"World Cinema: Israel"

My book, "World Cinema: Israel" (originally published in 1996) is available from Amazon on "Kindle", with an in-depth chapter comparing and analyzing internationally acclaimed Israeli films up to 2010.

Want to see some of the best films of recent years? Just scroll down to "best films" to find listings of my recommendations.


Friday, October 23, 2009

Issues of Identity, Family and Tradition

I just viewed this unique and compelling film which premiered at the Haifa Film Festival during Succot. The film is about Sophie Tzedakah, an actress and TV personality, whose life is filled with contradictions. Sophie, born in 1975 to a Samaritan family living in Holon, has cut off her ties with the Samaritan community and become a Jewish Israeli.

We meet Sophie in the film, Lone Samaritan (Barak Heymann, documentary, 52 minutes, 2009), which provides a small peek at the world of the Samaritan community – 730 individuals, half living in the West Bank on Mt. Gerizim near Nablus, the other half in Holon. The Samaritans preserve the laws of the Torah – brit, family purity, etc. and they speak Hebrew. However, in their need to preserve their small community and due to the fact that they do not have enough women to marry the eligible men in the community, they do not forgive any of the girls who leave the sect.

On camera, Sophie talks about growing up in a shattered home. When she was just a child, her older sister, Orna, disappeared from home and separated herself from the community in order to marry a Jewish man. Their father reacted so badly, that eventually the other sisters left also. But things were not so simple for their parents, Baruch and Tova Tzedakah – they were completely shunned by the other Samaritans and still today suffer from being socially and religiously ostracized. As a result, Baruch is a broken man and Tova is torn between her estranged daughters and her husband. The title of the film refers to her father, a man who continues to observe his faith and tradition -- alone.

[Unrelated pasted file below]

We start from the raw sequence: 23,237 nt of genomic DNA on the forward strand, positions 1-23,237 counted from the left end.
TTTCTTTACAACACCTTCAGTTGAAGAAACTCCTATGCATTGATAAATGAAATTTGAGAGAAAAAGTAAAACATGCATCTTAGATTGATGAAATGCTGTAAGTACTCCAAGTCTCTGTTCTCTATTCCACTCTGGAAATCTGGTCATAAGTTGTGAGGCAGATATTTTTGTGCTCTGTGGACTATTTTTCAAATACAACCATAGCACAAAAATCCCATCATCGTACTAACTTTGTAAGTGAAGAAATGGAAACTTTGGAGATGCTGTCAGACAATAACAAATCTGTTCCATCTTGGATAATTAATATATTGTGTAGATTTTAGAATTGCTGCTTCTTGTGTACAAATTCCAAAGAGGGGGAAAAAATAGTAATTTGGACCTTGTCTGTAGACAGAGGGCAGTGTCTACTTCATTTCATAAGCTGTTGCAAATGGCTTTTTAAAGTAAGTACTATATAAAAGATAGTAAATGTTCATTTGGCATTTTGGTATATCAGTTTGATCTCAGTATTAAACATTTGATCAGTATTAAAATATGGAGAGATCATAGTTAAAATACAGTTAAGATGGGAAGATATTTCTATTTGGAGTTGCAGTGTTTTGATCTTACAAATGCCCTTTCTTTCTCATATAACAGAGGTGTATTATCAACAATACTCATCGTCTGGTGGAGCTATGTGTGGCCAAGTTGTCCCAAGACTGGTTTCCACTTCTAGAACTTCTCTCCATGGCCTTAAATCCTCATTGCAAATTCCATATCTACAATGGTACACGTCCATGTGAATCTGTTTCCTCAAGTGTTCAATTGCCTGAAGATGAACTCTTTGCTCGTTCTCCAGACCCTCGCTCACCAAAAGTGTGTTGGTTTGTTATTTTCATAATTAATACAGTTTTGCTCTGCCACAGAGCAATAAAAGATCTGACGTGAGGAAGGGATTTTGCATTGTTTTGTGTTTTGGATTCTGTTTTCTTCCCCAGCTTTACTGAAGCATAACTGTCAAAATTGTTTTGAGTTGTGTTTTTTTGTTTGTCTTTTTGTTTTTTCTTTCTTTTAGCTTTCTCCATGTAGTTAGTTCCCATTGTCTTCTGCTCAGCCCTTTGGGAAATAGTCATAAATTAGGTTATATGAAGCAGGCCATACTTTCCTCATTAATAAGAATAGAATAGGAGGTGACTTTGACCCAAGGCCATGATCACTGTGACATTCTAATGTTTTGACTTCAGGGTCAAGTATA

Sophie has married – and divorced – outside the community. She traveled abroad and lived all these years outside the community. But, she is very connected to her parents and to the traditional framework in which she was raised. However, she cannot stop herself from being critical of her father who adamantly continues to try to be part of a group even though he is not accepted.

It is so difficult to separate oneself completely from one's roots and to be cut off from the things that are important to you. When asked about her identity and where she feels she truly belongs – Sophie surprises even herself by admitting that if there were no social issues involved, she would return to the community.

The film is available from Ruth Diskin Films

No comments: